The courts ? Are they any better ? Right now, a judge of the Mumbai High Court is being prosecuted for his alleged links with criminals. A few years ago, no less a person than a Supreme court judge was hauled up for accumulating wealth that was disproportionate to his known sources of income !

Hopes of purging this huge Poisonville are getting dimmer and dimmer. Reforms or revolution ? Gandhism or Marxism? A change in the Constitution ? Those who argue for one or the other do not themselves believe in any change any longer. The Left has reconciled to the drift and has adopted the credo: ‘If you can’t lick ’em, join ‘em.’ The Naxalites, who some three decades ago started with a clean slate, have become poisoned by Poisonville. The various assortments of Marxist-Leninst groups seem to believe in a 'revolution' of petty revenge - the MCC cadres slitting throats of the PWG cadres and vice versa, or in a pique of anger blowing up obscure railway stations, or killing a village sarpanch. But all of them become squeamish Gandhites when it comes to confronting the real enemies like the killer Shahabuddin of Siwan in Bihar, or goons of the Sangh Parivar. Notorious communalists like the Shiv Sena chief Bal Thackeray, or the Vishva Hindu Parishad chieftain Ashok Singal, are strutting around with no Naxalite outfit daring to touch them. A cat scratches only the soft earth. The Naxalites also are experts in choosing soft targets. In the past, the oppressed people dreamt of some saviour - a god in the shape of human avatar. But the gods in the Poisonville of India, watching the drift of the wind, have joined villains. Ram has given the lead. He is busy leading all the mobsters and outlaws, mafia dons and racketeers in wiping out the minorities, in the name of fighting the memories of Babar, and has little time for the hungry masses.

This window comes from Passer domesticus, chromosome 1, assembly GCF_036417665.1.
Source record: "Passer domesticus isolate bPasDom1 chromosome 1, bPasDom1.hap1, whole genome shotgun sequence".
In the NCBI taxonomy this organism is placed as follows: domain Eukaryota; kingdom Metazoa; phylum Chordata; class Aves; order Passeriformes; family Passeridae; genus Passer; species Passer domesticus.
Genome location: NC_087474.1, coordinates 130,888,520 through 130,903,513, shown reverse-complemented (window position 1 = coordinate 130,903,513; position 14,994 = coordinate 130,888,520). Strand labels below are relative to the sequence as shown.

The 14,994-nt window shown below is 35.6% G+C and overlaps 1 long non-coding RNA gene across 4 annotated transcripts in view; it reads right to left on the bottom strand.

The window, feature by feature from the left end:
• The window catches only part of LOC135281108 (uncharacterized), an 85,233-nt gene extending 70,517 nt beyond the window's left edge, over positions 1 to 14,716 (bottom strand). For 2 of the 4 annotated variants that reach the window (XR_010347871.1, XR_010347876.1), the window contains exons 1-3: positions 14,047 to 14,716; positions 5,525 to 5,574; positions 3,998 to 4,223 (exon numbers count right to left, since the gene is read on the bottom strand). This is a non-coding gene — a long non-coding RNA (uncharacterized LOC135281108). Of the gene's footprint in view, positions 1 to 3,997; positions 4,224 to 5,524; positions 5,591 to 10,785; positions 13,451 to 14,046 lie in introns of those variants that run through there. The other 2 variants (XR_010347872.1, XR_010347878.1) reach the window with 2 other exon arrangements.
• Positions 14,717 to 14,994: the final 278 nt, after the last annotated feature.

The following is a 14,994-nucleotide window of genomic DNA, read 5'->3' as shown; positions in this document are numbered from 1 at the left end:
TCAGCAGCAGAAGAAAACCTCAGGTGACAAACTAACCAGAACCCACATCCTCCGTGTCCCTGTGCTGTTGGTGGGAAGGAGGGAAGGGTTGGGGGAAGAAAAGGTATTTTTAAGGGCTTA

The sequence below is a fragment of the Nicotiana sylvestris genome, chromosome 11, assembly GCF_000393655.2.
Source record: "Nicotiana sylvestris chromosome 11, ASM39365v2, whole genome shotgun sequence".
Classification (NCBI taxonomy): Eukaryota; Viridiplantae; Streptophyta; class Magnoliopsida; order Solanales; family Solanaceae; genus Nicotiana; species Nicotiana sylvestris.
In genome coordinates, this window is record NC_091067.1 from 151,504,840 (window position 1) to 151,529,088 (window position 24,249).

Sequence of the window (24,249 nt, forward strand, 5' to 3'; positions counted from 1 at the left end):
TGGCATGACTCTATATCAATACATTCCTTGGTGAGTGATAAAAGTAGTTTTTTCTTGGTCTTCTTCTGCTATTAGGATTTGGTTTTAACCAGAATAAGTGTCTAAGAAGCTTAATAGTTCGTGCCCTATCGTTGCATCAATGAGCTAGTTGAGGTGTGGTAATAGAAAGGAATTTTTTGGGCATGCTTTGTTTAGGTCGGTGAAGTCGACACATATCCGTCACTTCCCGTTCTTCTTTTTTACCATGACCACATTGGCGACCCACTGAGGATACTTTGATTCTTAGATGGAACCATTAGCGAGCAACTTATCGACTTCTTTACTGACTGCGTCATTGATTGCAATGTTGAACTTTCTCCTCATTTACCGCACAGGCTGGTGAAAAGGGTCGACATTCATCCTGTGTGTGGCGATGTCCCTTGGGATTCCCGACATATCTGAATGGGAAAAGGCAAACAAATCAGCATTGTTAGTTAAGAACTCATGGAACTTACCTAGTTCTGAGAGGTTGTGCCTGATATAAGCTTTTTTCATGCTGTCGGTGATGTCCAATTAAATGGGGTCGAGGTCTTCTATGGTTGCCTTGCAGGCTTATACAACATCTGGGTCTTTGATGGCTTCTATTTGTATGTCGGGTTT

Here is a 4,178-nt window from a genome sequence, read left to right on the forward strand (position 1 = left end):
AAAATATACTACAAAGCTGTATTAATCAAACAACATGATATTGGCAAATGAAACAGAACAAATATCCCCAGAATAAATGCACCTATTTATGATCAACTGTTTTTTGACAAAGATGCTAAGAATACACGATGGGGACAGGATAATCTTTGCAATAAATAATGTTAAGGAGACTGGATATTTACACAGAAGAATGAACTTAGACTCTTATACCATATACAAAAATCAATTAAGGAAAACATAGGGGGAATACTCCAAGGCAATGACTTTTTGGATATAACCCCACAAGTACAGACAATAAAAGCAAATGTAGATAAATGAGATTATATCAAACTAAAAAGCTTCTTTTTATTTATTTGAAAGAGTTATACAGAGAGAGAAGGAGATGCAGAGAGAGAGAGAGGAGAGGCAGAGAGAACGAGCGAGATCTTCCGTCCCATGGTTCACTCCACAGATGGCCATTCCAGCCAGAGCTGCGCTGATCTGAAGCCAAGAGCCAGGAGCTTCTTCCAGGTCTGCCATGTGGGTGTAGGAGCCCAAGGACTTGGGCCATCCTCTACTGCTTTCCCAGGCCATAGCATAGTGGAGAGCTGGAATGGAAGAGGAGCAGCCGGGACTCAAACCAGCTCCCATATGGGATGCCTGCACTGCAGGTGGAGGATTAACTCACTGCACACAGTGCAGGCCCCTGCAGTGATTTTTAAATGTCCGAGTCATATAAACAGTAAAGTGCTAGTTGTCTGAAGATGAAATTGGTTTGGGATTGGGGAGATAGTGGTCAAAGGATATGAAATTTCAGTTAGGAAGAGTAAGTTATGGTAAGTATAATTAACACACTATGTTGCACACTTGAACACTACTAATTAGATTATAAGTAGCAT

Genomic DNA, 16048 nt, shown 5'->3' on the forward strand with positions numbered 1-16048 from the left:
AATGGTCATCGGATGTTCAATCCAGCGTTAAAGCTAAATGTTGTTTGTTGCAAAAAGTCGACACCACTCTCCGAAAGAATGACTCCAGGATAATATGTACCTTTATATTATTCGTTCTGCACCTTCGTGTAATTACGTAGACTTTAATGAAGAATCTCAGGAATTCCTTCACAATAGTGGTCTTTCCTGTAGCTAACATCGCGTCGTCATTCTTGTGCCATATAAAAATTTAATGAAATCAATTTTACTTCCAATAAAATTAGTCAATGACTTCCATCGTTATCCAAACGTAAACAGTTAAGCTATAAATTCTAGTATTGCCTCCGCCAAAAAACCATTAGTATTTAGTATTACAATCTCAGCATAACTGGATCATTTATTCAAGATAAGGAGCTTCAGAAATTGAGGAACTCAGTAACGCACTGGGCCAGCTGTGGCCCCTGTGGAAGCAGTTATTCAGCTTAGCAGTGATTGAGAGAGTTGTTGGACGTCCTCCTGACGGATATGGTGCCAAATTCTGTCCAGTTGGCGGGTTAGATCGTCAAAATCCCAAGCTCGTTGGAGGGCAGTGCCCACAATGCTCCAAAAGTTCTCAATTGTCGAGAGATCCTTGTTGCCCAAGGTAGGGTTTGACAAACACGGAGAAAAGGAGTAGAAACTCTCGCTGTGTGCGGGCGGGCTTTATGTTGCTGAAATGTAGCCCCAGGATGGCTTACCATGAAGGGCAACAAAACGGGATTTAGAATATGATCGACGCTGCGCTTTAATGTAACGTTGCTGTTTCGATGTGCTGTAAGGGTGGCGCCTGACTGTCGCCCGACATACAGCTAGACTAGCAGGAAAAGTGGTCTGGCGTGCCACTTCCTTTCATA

Maybe, one has to look for other kinds of heroes and other means of fighting ! In Hammett's Red Harvest, the boss of Poisonville at one stage finds that he has lost control over his thugs who are getting too hot for him. He seeks the help of a private detective from San Francisco who arrives at Poisonville to clean up the town. He goes about it in a fashion that is as diabolical as the methods of the thugs. He hits at the underbelly of the underworld. The gangsters' world is perpetually haunted by mutual suspicion. Making use of it, he circulated rumours that set the thugs against each other. He breaks their combination, and smashes things up enough so that none can any longer count on his partner. Thus, instead of his doing the dirty job of eliminating the goons, the latter are led to fight among themselves and get finished off in the process.

An ugly solution ? Perhaps. The liberal consciene will squirm at the thought, and will insist that we should always swing the play legally. But then, in a country where laws never work, there is no use taking the criminals to the courts, no matter what you have got on them. They own the courts, and in any case the courts are too slow. The only way in which they are got rid of - if at all- is through gang-warfare, or personal vendetta. In Malpura in Rajasthan, the main accused in the 1992 communal riots following the Babri Masjid demolition, Kailash Mali, met his end only recently at the hands of his rivals. Ethics are rusty in India, and retributive justice is